Last week, controversy arose in the opera world, one involving a work that is near and dear to the hearts of Charlestonians, Porgy and Bess.
See, the Hungarian State Opera decided to take the much celebrated Gershwin Brothers' composition and set it inside a European refugee camp instead of the fictional Charleston housing complex Catfish Row. In the process, they've reimagined the production's black characters as Middle Eastern immigrants fleeing war-torn nations.
It's a move that's timely and, if done right, powerful. But it's not actually all that novel.
For years directors and producers, both on the stage and screen, have chosen to take classic works and give them out-of-left-field contemporary spins.
Sometimes the experiment works — see Baz Luhman's Romeo and Juliet and Sir Ian McKellen's performance as and Adolf Hitler-inspired Richard III in the film of the same name.
Sometimes, it doesn't — see, Ethan Hawke as a corporate trust-fund baby Hamlet and last summer's silly Shakespeare in the Park staging of Julius Caesar, in which the titular military hero and would-be dictator bears a striking resemblance to our boorish, Twitter tantrum president, Donald J. Trump.
In case you've forgotten, the latter led to an outrage feedback loop that consumed the right-wing, as both party leaders and their media masters failed to realize they had been played to hype a contextually meaningless bit of carnival trickery.
Unlike McKellen's Richard III where the fascist trappings inform Richard's rise to power and his paranoia, the connection between Shakespeare in the Park's Trump stunt and the Bard's play was nearly nonexistent. Caesar could have easily been Hello Kitty and the performance would have had the same gravitas.
Which is why this misstep illustrates an important point: if a radical makeover is to be employed, it must have the same beating heart as the source text. The Hungarian State Opera's staging of Porgy and Bess appears to.
After all, the story of Porgy and the denizens of Catfish Row exists to show the humanity, the dignity, and the heroism of a segment of society that, at the time, was often viewed as being less than human by the dominate white population. In theory this Hungarian production does the same for Middle Eastern refugees.
But, according to the New York Times, there's a complication: the group that licenses out this particular piece of intellectual property, the Gershwin Estate, requires any performance of Porgy and Bess to be carried on by a nearly all-black cast — something the Hungarian State Opera staging certainly is not. The Hungarians say the stipulation isn't in the actual contract, but was merely something the estate's representatives indicated verbally. Since then, the Gershwin estate has asked the Hungarian Hungarian State Opera to note that the production is an unauthorized performance, and the company has complied.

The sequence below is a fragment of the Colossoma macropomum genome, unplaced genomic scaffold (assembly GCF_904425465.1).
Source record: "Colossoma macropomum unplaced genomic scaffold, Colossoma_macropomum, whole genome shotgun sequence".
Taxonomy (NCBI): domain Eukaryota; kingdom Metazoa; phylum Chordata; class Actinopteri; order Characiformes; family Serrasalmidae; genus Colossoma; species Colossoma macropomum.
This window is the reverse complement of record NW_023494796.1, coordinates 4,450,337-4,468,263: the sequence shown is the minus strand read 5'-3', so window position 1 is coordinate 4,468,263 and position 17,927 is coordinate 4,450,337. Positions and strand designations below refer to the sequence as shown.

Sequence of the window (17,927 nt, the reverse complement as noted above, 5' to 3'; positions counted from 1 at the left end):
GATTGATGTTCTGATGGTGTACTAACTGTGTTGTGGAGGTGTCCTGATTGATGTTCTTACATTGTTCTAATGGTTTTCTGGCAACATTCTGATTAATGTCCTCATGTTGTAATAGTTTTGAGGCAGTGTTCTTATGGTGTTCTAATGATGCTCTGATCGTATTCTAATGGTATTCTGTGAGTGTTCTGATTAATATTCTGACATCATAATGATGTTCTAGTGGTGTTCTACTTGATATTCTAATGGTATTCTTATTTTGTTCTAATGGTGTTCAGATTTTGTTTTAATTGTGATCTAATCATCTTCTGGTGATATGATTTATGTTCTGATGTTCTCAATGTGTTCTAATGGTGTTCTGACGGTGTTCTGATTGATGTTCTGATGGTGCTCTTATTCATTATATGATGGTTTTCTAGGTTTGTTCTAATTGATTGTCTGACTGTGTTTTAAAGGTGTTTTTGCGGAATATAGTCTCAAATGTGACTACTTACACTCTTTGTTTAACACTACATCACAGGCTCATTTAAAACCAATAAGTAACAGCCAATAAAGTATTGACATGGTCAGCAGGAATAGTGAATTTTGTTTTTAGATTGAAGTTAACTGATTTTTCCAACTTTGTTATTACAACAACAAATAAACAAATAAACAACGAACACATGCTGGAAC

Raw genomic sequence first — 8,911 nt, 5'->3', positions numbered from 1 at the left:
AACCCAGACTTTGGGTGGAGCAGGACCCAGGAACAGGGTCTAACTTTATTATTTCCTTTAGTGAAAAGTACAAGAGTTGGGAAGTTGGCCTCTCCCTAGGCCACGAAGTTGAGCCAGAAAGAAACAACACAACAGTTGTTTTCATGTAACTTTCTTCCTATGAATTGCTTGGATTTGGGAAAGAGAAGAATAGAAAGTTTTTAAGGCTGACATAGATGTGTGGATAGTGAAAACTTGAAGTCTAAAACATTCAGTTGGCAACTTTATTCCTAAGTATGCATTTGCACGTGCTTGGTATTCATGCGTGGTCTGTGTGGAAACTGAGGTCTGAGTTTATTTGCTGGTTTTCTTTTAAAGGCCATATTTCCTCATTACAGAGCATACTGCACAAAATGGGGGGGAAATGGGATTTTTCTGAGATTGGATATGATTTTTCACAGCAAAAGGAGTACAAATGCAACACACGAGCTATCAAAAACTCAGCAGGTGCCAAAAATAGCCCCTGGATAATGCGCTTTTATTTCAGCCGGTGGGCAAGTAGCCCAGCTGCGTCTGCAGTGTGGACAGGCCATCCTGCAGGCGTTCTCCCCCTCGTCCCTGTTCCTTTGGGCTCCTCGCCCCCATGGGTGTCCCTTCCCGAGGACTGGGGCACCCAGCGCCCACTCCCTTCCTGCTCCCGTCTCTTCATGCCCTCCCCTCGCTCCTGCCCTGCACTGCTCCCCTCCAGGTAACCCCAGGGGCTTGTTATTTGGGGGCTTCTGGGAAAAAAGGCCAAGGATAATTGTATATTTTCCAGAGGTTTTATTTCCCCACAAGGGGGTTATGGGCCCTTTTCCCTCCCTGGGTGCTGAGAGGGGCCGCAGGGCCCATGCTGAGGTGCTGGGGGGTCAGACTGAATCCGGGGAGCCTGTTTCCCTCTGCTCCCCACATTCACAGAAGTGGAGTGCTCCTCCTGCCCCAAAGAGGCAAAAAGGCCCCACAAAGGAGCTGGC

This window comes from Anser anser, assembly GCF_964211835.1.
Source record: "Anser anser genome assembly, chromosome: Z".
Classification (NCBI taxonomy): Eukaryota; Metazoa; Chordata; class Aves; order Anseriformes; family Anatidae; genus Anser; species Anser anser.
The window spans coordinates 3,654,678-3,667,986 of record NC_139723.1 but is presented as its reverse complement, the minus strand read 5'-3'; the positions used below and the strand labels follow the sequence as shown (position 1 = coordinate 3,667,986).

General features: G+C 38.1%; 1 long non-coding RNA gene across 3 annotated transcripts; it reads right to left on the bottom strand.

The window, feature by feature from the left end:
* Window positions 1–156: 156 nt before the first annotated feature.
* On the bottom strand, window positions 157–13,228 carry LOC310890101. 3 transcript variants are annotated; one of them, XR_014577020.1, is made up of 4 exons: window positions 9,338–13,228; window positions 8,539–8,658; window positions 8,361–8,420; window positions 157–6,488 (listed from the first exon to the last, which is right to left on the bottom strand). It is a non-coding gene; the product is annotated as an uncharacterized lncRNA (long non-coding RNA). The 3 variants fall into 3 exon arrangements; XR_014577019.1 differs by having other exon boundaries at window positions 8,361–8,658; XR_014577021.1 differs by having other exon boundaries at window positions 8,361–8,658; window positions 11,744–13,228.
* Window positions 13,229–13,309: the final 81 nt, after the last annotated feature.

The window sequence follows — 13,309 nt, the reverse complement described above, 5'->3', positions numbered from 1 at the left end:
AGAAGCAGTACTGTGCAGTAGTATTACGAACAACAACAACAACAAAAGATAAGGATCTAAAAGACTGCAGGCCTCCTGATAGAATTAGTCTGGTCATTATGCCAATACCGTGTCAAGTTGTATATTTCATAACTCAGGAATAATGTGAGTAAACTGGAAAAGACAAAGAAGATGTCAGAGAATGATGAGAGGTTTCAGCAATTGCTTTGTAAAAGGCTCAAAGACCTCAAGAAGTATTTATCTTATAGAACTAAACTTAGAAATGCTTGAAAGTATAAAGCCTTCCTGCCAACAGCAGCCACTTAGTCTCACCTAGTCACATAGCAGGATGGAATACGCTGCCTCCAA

Either way, it doesn't matter who's in the right here. This controversy has little to do with whether or not a contract was broken.
Instead, the discussion has been focused around the question of whether white actors can perform works intended for black players, especially a work focused on a singularly African-American experience. In essence, should we allow Porgy and Bess to be whitewashed?
Emotionally speaking, the answer seems easy: No. It's shameful and disrespectful and it deprives black actors from performing one of the few roles that were specifically created for them.
But when you look at recent discussions involving the popular cinematic and literary characters of James Bond and Spider-Man, the answer, if we are to be consistent, has to be, yes. Porgy can be played by a white man and Bess can be a white woman. They aren't real people. They are fictional creations.
As such they can be anything, even if they are written to be one race or ethnic group or nationality. In fact, neither gender nor sexual orientation should be deal breakers.
Or at least that's the argument that has been employed to champion the idea of celebrated British black actor Idris Elba as Bond, African-American actor and singer Donald Glover as Peter Parker, and the white British actress Jodie Whittaker as Dr. Who, a role that has been previously played 12 times by white actors.
When it comes down to it, what we're dealing with here has nothing to do with the particular logical arguments for or against changing the race or sex of a particular fictional character, it's about cultural ownership. More specifically, it's about cultural possessions being taken from a minority group by the majority group without acknowledgment, respect, or payment.
Think of it like this: because James Bond is a creation of the majority culture, he belongs to everybody. The same goes for Dr. Who or Spider-Man, although in the latter case one could argue that Peter Parker, much like Superman and other superheroes, is uniquely the creation of a first generation American Jew coping with a world in which he has a dual identity as both a white American and an other. But that is an entirely separate column.
The point is, unlike Bond, Porgy, Bess, Sportin' Life, and all the rest belong to African Americans in a way that goes beyond a contractual clause with the Gershwin estate. It's something innate. It's something that can't be reasoned against. It simply is.
And for those adopting that stance, taking Porgy and Bess away from Black Americans would be yet another act of cultural appropriation, another bit of thievery, by the same white population which stole rock 'n' roll, hip-hop culture, and Southern cooking.
Of course, if you are to believe that, then you have to believe that art isn't for everyone and cultures should be protected by walls every bit as impenetrable as the one proposed by Donald Trump.